8

The answer is: because that's what the Congress has decided to enact, and the President (Reagan, I believe in this case, but it doesn't really matter) decided to sign into the law. If we want to speculate, then the rationale may be that since you're not required to pay room and board (and can, instead, sleep in the park or stay at your parents'), it is an ...


8

This is zombie debt. The simplest way to deal with it is to explain to the debt collector that their failure to act diligently harmed you and therefore you will not pay the debt. They won't sue you, since the statute of limitations has passed. Simply explain to them that you are unwilling to attempt to track down whether the scholarship should have paid you ...


3

This is more clearly defined in the EITC; for purposes of the Earned Income Tax Credit; then no, it is not Earned Income. See publication 596, page 18 specifically: Scholarship or fellowship grants not reported on a Form W­2. A scholarship or fellowship grant that wasn't reported to you on a Form W-2 isn't considered earned income for the earned income ...


3

The requirement of having to file a tax return is different from the requirement of having to pay taxes. You must file a tax return if your income is above a certain amount. It may well be that when you complete all the forms, the standard deduction and the personal exemption etc result in your tax liability for that year being zero. But that does not exempt ...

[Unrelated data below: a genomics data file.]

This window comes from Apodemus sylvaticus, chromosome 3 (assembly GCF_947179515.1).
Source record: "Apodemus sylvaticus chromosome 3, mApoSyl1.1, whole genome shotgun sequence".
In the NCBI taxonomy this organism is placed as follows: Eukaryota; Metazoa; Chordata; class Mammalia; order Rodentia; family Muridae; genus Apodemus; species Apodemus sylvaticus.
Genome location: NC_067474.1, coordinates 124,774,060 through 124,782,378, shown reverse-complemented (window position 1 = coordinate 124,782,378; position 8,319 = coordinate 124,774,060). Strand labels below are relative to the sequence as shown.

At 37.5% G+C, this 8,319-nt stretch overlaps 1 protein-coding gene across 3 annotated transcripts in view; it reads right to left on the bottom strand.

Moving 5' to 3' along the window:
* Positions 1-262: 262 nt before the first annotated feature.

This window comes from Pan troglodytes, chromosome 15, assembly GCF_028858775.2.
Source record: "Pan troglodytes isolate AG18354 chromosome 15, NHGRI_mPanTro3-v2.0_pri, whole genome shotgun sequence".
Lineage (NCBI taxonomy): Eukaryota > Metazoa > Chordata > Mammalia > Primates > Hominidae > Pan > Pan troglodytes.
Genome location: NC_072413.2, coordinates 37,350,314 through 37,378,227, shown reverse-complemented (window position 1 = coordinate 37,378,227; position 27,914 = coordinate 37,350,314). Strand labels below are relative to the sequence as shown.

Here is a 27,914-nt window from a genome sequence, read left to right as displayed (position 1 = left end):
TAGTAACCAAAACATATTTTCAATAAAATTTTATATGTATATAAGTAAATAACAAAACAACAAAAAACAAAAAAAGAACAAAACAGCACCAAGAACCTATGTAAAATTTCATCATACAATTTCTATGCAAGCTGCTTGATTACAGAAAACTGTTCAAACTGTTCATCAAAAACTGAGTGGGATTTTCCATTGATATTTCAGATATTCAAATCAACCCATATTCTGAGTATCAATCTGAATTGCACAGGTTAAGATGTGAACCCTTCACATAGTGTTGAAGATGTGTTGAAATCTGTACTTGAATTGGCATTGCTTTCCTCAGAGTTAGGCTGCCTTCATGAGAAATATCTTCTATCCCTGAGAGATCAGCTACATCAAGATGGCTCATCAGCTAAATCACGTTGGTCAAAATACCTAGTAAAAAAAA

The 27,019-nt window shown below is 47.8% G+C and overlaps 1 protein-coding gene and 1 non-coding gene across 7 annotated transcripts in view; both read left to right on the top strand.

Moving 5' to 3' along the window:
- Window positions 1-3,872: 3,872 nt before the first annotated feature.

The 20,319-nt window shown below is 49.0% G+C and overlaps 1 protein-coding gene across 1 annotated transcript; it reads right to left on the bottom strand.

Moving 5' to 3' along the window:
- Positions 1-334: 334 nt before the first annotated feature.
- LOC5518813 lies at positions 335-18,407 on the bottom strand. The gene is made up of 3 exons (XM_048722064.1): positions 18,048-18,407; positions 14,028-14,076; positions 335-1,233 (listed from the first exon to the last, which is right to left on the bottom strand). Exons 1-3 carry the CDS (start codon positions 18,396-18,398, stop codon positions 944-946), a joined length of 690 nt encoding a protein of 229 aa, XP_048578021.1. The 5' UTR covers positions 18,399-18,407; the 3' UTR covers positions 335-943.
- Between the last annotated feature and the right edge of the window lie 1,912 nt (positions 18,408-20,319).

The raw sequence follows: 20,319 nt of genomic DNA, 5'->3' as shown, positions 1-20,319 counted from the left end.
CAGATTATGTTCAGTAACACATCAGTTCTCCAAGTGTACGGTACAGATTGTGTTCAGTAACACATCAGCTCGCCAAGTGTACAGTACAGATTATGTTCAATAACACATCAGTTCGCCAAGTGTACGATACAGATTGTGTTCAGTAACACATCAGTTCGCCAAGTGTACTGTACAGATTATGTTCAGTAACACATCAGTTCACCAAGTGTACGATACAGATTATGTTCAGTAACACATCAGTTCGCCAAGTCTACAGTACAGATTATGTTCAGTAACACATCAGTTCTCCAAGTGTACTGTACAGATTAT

2

The difference is in the clear definition of the scope of work. Wages are paid for a specific work done. Scholarships/grants are given to perform some undefined future work. You do not receive scholarship to teach 20 hours of classes per week or to speak at 5 conferences. You receive scholarship to research certain topic, based on your research proposal. As ...


2

The amount you received (before any taxes) goes to the wages line. The taxes paid, which should be reported to you separately (probably on the same 1099 as the scholarship) go to line 64 (assuming full form 1040), and will be credited to the bottom line. Follow the instructions for each line, it will balance out as it should.


2

Financial aid offices on campus should be able to help you out a ton with that sort of stuff. Also, you might just want to try looking up random scholarships using search engines and/or specialized sites that keep up with that sort of info. A lot of scholarships don't necessarily require proximity to where they are housed and can be applied to from anywhere, ...


2

Can someone provide any helpful tips on how to manipulate the input without actually doing anything illegal? The key is to start several years before the form needs to be filled out, some would say you need to understand the financial aid and scholarship forms before you start to save for you child's education. The forms from the college board CSS ...


2